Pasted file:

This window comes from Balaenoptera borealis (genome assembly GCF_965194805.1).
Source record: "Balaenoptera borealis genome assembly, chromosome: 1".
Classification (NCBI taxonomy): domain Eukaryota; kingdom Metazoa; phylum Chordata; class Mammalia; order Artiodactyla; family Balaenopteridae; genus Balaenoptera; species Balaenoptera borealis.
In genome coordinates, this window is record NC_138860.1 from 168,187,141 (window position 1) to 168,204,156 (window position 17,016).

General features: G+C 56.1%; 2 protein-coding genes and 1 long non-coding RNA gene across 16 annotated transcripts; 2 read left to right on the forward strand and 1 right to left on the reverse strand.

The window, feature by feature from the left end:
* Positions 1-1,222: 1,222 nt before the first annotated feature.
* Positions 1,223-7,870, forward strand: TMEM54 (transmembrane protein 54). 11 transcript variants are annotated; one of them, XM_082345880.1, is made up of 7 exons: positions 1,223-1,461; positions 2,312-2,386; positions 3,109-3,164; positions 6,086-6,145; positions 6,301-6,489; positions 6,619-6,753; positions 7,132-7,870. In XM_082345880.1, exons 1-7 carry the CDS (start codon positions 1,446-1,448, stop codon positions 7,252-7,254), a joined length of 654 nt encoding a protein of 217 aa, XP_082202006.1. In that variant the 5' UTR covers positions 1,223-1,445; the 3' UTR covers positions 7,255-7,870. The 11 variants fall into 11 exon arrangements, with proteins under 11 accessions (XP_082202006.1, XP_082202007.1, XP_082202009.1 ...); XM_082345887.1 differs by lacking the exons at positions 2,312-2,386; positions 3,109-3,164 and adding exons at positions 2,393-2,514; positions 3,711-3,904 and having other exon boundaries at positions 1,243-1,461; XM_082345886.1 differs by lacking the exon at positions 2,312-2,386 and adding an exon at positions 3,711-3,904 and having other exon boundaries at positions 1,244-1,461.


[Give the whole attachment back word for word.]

This window comes from Balaenoptera borealis (genome assembly GCF_965194805.1).
Source record: "Balaenoptera borealis genome assembly, chromosome: 1".
Classification (NCBI taxonomy): domain Eukaryota; kingdom Metazoa; phylum Chordata; class Mammalia; order Artiodactyla; family Balaenopteridae; genus Balaenoptera; species Balaenoptera borealis.
In genome coordinates, this window is record NC_138860.1 from 168,187,141 (window position 1) to 168,204,156 (window position 17,016).

General features: G+C 56.1%; 2 protein-coding genes and 1 long non-coding RNA gene across 16 annotated transcripts; 2 read left to right on the forward strand and 1 right to left on the reverse strand.

The window, feature by feature from the left end:
* Positions 1-1,222: 1,222 nt before the first annotated feature.
* Positions 1,223-7,870, forward strand: TMEM54 (transmembrane protein 54). 11 transcript variants are annotated; one of them, XM_082345880.1, is made up of 7 exons: positions 1,223-1,461; positions 2,312-2,386; positions 3,109-3,164; positions 6,086-6,145; positions 6,301-6,489; positions 6,619-6,753; positions 7,132-7,870. In XM_082345880.1, exons 1-7 carry the CDS (start codon positions 1,446-1,448, stop codon positions 7,252-7,254), a joined length of 654 nt encoding a protein of 217 aa, XP_082202006.1. In that variant the 5' UTR covers positions 1,223-1,445; the 3' UTR covers positions 7,255-7,870. The 11 variants fall into 11 exon arrangements, with proteins under 11 accessions (XP_082202006.1, XP_082202007.1, XP_082202009.1 ...); XM_082345887.1 differs by lacking the exons at positions 2,312-2,386; positions 3,109-3,164 and adding exons at positions 2,393-2,514; positions 3,711-3,904 and having other exon boundaries at positions 1,243-1,461; XM_082345886.1 differs by lacking the exon at positions 2,312-2,386 and adding an exon at positions 3,711-3,904 and having other exon boundaries at positions 1,244-1,461.